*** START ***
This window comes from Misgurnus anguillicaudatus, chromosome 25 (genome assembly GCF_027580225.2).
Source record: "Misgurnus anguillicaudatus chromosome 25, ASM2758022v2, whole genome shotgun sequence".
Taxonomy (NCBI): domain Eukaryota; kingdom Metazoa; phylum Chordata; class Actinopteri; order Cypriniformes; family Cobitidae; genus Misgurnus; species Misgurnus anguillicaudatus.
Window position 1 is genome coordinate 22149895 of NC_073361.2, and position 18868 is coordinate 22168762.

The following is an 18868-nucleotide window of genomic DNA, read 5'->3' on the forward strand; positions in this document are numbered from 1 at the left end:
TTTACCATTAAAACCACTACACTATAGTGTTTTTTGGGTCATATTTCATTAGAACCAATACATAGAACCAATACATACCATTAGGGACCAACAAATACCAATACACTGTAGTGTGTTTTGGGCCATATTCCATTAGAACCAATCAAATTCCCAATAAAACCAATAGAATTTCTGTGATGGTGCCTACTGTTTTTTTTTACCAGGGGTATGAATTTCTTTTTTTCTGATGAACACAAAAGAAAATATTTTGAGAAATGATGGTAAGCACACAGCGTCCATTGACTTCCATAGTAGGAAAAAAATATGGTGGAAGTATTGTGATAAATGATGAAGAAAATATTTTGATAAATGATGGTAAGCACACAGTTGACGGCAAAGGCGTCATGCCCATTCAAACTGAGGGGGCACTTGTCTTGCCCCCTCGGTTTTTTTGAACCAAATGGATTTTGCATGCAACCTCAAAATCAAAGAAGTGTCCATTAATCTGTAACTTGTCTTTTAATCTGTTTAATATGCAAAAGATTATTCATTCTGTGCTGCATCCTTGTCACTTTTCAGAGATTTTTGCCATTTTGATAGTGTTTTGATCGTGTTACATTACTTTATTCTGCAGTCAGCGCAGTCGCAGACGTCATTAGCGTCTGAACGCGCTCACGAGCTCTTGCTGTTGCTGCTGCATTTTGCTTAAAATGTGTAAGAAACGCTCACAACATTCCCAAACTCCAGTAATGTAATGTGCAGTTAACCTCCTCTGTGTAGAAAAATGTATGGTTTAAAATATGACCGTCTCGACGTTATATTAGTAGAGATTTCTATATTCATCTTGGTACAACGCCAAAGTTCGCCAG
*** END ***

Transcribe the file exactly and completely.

This window comes from Misgurnus anguillicaudatus, chromosome 25 (genome assembly GCF_027580225.2).
Source record: "Misgurnus anguillicaudatus chromosome 25, ASM2758022v2, whole genome shotgun sequence".
Taxonomy (NCBI): domain Eukaryota; kingdom Metazoa; phylum Chordata; class Actinopteri; order Cypriniformes; family Cobitidae; genus Misgurnus; species Misgurnus anguillicaudatus.
Window position 1 is genome coordinate 22149895 of NC_073361.2, and position 18868 is coordinate 22168762.

The following is an 18868-nucleotide window of genomic DNA, read 5'->3' on the forward strand; positions in this document are numbered from 1 at the left end:
TTTACCATTAAAACCACTACACTATAGTGTTTTTTGGGTCATATTTCATTAGAACCAATACATAGAACCAATACATACCATTAGGGACCAACAAATACCAATACACTGTAGTGTGTTTTGGGCCATATTCCATTAGAACCAATCAAATTCCCAATAAAACCAATAGAATTTCTGTGATGGTGCCTACTGTTTTTTTTTACCAGGGGTATGAATTTCTTTTTTTCTGATGAACACAAAAGAAAATATTTTGAGAAATGATGGTAAGCACACAGCGTCCATTGACTTCCATAGTAGGAAAAAAATATGGTGGAAGTATTGTGATAAATGATGAAGAAAATATTTTGATAAATGATGGTAAGCACACAGTTGACGGCAAAGGCGTCATGCCCATTCAAACTGAGGGGGCACTTGTCTTGCCCCCTCGGTTTTTTTGAACCAAATGGATTTTGCATGCAACCTCAAAATCAAAGAAGTGTCCATTAATCTGTAACTTGTCTTTTAATCTGTTTAATATGCAAAAGATTATTCATTCTGTGCTGCATCCTTGTCACTTTTCAGAGATTTTTGCCATTTTGATAGTGTTTTGATCGTGTTACATTACTTTATTCTGCAGTCAGCGCAGTCGCAGACGTCATTAGCGTCTGAACGCGCTCACGAGCTCTTGCTGTTGCTGCTGCATTTTGCTTAAAATGTGTAAGAAACGCTCACAACATTCCCAAACTCCAGTAATGTAATGTGCAGTTAACCTCCTCTGTGTAGAAAAATGTATGGTTTAAAATATGACCGTCTCGACGTTATATTAGTAGAGATTTCTATATTCATCTTGGTACAACGCCAAAGTTCGCCAG